Book Review: Twenty First Century Horror Films

| September 11, 2017 | Comments (0)

Sarah Cullen checks out Douglas Keesey’s examination of over 100 contemporary horror films. 

In the opening note of Twenty First Century Horror Films, author Douglas Keesey writes that “This book gives explanations of what these movies mean.” Such an assertion is a bold move for any film critic to make. And one which I am not sure the collection is wholly successful in achieving – after all, what does Keesey mean by this?

Covering over a hundred movies from the last twenty years and broken into three major sections, “Nightmares,” ”Nations,” and “Innovations,” Twenty First Century Horror Films spans a wide range, both from the United States and worldwide.  Keesey uses this format to explore an expansive collection of films, each examined thematically or with regards to their country of origin, with approximately a page and a half for each instalment.

Focusing mainly on story summary with a psychoanalytical bent, Keesey’s film-outlines tend to prioritise the actions of character over issues of style or production. Some of the subsections, particularly in “Nightmares”, are surprisingly short, with many of the subsections having only two films per subheading. Several, such as ‘Sharks,’ have only one (Open Water in this instance). There is also surprisingly little value judgement to be found, which is disappointing because some of the most interesting material to be found is in the compendium’s more analytical moments. Keesey’s examination of both the pros and cons of the 2013 Carrie remake, and the discussion of Cloverfield‘s problematic interrogation of 9/11, to take two examples, provide some interesting food for thought.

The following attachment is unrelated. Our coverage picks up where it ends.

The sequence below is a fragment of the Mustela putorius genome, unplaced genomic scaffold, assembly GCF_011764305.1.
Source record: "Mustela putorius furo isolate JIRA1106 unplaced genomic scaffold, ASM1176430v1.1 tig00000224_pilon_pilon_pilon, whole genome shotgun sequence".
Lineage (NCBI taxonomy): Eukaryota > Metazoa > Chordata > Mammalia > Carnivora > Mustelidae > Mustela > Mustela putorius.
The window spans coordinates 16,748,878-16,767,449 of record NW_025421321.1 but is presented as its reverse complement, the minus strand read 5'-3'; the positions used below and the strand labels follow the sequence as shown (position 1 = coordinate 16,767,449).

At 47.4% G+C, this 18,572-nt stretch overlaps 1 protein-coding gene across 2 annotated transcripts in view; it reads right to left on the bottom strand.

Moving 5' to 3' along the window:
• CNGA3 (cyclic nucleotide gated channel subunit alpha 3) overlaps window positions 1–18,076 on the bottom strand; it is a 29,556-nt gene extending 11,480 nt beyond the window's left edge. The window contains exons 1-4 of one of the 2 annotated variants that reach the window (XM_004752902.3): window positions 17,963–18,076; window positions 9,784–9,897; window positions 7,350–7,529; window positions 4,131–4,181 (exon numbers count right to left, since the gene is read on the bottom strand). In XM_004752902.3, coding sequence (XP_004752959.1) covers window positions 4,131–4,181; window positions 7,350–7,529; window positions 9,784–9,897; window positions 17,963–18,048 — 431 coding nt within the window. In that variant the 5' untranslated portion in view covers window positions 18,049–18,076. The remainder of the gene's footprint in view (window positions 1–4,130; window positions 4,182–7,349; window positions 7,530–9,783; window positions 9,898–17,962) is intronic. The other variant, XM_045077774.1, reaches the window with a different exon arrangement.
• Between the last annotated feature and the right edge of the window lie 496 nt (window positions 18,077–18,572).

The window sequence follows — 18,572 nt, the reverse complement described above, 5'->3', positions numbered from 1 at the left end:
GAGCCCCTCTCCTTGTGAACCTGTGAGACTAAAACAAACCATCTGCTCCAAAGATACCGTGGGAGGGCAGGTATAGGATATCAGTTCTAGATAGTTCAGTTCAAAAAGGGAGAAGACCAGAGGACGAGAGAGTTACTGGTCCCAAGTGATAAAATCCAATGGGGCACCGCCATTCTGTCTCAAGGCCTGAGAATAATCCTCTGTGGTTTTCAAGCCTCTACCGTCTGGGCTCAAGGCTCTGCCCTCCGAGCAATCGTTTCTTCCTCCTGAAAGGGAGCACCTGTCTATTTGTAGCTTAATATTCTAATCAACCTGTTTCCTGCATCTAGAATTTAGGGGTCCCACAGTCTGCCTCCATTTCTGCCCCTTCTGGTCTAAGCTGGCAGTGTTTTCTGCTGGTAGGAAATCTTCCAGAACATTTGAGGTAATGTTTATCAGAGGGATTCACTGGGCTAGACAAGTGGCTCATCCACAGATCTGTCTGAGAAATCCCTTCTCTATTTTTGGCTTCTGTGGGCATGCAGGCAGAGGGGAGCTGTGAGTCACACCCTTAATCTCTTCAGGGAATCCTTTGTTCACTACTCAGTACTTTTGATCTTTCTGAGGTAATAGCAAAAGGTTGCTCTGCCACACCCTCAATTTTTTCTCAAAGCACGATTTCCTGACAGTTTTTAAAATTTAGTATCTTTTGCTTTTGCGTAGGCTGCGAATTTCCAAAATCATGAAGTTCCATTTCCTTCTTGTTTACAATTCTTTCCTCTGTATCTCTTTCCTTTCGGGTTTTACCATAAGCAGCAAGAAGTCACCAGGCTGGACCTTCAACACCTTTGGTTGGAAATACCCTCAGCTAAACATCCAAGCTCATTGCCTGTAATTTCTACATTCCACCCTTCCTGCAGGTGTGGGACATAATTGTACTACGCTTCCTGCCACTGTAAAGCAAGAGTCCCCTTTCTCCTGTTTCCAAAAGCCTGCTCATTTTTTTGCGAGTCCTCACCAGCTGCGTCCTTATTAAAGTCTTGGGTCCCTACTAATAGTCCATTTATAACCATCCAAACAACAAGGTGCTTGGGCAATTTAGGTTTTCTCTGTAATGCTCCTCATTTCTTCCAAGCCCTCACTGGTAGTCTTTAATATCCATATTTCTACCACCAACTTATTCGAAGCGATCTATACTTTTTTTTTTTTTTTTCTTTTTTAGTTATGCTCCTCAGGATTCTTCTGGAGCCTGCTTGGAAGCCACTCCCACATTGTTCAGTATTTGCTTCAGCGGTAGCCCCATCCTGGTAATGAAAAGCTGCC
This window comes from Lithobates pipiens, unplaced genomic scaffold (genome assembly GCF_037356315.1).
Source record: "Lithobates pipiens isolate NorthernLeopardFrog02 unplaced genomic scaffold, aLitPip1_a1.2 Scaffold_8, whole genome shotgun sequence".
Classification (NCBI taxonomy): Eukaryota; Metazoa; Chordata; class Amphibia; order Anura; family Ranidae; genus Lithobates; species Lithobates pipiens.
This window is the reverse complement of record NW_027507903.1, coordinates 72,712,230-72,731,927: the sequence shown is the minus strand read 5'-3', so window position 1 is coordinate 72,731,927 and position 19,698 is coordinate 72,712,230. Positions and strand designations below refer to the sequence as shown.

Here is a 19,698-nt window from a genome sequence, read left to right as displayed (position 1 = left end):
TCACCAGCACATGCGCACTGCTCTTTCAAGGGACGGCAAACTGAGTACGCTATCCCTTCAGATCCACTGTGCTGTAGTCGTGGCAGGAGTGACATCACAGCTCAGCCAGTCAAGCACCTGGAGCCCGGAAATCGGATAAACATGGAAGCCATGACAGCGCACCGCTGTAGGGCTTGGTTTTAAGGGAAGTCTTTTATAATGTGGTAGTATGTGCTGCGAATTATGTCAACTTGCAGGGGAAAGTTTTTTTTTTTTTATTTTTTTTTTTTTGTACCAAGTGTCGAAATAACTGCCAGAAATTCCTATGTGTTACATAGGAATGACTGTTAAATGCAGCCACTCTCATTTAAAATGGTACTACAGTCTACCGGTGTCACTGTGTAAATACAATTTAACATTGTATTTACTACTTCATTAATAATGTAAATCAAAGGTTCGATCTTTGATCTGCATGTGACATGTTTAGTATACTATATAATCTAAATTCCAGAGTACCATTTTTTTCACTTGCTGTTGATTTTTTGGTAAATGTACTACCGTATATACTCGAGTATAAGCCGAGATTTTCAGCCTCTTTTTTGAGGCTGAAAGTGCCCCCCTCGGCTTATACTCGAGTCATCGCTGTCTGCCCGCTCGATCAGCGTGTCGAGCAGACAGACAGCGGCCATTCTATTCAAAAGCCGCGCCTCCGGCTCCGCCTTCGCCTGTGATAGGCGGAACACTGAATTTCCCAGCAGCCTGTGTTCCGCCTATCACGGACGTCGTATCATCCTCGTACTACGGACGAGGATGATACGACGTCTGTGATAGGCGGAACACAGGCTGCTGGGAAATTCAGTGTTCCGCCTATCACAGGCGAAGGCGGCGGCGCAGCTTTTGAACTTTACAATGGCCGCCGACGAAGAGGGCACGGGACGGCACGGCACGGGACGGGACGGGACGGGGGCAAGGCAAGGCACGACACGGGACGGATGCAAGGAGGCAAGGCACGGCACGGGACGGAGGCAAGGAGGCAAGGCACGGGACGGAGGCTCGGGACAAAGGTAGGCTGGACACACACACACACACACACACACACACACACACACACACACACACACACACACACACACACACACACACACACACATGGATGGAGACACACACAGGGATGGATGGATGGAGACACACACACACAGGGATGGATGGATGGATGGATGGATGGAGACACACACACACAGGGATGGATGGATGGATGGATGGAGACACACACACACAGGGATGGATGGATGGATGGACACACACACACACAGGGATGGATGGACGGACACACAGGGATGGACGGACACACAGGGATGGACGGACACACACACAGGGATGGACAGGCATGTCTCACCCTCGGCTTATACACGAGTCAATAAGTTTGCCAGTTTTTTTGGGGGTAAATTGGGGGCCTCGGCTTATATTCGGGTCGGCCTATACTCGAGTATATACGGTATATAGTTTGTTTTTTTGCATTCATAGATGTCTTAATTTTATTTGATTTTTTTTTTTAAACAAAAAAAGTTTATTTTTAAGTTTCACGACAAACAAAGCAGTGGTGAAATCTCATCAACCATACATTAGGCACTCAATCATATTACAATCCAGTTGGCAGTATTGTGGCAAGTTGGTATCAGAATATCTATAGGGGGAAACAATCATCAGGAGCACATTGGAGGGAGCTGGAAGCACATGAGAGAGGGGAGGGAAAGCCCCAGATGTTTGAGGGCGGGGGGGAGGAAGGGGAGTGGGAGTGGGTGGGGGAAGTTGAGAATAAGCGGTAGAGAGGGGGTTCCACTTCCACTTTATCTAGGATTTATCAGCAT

There is, however, no explanation given as to why certain films are chosen over others. While no collection of the twenty-first century could expect to be fully comprehensive, some explanation regarding the selection process would be helpful here, particularly due to the decision to include horror films from the late nineties, such as The Sixth Sense and The Blair Witch Project.

Keesey also warns in the opening note that the “meaning” of a film is often tied up with its ending, and for this reason he advises readers to have either watched the film already or to be prepared for spoilers. While this advice works for the most part, there are a couple of times when prior knowledge of the films may in fact be required, as the plot summary does not provide quite enough information to be followed otherwise. In the description of Under the Skin, Keesey writes that many of the men Scarlett Johansson interacts with were in fact “regular Glaswegian guys unaware that their conversations with this woman were being filmed by hidden cameras.” Following this, he describes one man as being “mesmerised by the sight of her flesh” to the point that “he does not notice himself sinking into a sticky black substance” where he soon implodes: “his innards sucked out of his skin.” While the reader will no doubt discern that this is presumably not a “regular Glaswegian guy”, the text unfortunately does not make this entirely clear!

While Keesey’s collection is often a thought-provoking look at many of the most influential horror films of the past two decades, it’s hard to argue that he has achieved his goal of explaining what these movies mean. Certain sections of the book are stronger than others and in particular more critical assessment would be welcome. However, Twenty First Century Horror Films will be a useful tool for academics and horror enthusiasts alike, providing as it does some interesting alternative viewpoints to an established canon.

 

  • Paperback: 1 pages
  • Publisher: Kamera (23 Mar. 2017)
  • Language: English
  • ISBN-10: 1843449056
  • ISBN-13: 978-1843449058
  • Product Dimensions: 12.7 x 2 x 19.7 cm
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Category: Book Reviews, Reviews

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